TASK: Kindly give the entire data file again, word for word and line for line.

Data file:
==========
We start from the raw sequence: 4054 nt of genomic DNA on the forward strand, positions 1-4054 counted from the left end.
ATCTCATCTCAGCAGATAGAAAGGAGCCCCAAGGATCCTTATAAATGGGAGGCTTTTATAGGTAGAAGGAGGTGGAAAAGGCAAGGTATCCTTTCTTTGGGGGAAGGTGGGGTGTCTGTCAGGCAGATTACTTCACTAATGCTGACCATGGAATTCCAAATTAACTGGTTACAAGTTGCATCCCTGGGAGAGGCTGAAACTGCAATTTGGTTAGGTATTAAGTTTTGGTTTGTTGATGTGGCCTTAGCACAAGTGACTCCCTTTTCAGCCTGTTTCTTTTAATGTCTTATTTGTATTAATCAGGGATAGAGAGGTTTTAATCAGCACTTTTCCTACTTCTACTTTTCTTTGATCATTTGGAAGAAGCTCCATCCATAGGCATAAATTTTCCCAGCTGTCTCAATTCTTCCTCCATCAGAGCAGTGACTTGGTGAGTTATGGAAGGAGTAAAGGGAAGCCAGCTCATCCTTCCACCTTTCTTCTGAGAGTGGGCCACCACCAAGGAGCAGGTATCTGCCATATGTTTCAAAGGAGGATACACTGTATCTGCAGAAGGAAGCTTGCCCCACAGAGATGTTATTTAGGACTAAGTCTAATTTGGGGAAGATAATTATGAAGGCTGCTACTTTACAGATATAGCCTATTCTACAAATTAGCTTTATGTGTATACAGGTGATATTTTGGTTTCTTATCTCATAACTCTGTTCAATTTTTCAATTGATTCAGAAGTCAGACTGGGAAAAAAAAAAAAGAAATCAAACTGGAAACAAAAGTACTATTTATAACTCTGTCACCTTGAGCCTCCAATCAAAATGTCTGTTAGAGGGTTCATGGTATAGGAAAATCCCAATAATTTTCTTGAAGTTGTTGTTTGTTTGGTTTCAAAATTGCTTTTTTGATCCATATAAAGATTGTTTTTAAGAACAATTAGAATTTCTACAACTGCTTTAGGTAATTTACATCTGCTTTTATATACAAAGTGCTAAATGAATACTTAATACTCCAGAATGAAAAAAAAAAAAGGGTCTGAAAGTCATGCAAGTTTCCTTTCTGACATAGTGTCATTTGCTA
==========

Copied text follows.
We start from the raw sequence: 4054 nt of genomic DNA on the forward strand, positions 1-4054 counted from the left end.
ATCTCATCTCAGCAGATAGAAAGGAGCCCCAAGGATCCTTATAAATGGGAGGCTTTTATAGGTAGAAGGAGGTGGAAAAGGCAAGGTATCCTTTCTTTGGGGGAAGGTGGGGTGTCTGTCAGGCAGATTACTTCACTAATGCTGACCATGGAATTCCAAATTAACTGGTTACAAGTTGCATCCCTGGGAGAGGCTGAAACTGCAATTTGGTTAGGTATTAAGTTTTGGTTTGTTGATGTGGCCTTAGCACAAGTGACTCCCTTTTCAGCCTGTTTCTTTTAATGTCTTATTTGTATTAATCAGGGATAGAGAGGTTTTAATCAGCACTTTTCCTACTTCTACTTTTCTTTGATCATTTGGAAGAAGCTCCATCCATAGGCATAAATTTTCCCAGCTGTCTCAATTCTTCCTCCATCAGAGCAGTGACTTGGTGAGTTATGGAAGGAGTAAAGGGAAGCCAGCTCATCCTTCCACCTTTCTTCTGAGAGTGGGCCACCACCAAGGAGCAGGTATCTGCCATATGTTTCAAAGGAGGATACACTGTATCTGCAGAAGGAAGCTTGCCCCACAGAGATGTTATTTAGGACTAAGTCTAATTTGGGGAAGATAATTATGAAGGCTGCTACTTTACAGATATAGCCTATTCTACAAATTAGCTTTATGTGTATACAGGTGATATTTTGGTTTCTTATCTCATAACTCTGTTCAATTTTTCAATTGATTCAGAAGTCAGACTGGGAAAAAAAAAAAAGAAATCAAACTGGAAACAAAAGTACTATTTATAACTCTGTCACCTTGAGCCTCCAATCAAAATGTCTGTTAGAGGGTTCATGGTATAGGAAAATCCCAATAATTTTCTTGAAGTTGTTGTTTGTTTGGTTTCAAAATTGCTTTTTTGATCCATATAAAGATTGTTTTTAAGAACAATTAGAATTTCTACAACTGCTTTAGGTAATTTACATCTGCTTTTATATACAAAGTGCTAAATGAATACTTAATACTCCAGAATGAAAAAAAAAAAAGGGTCTGAAAGTCATGCAAGTTTCCTTTCTGACATAGTGTCATTTGCTA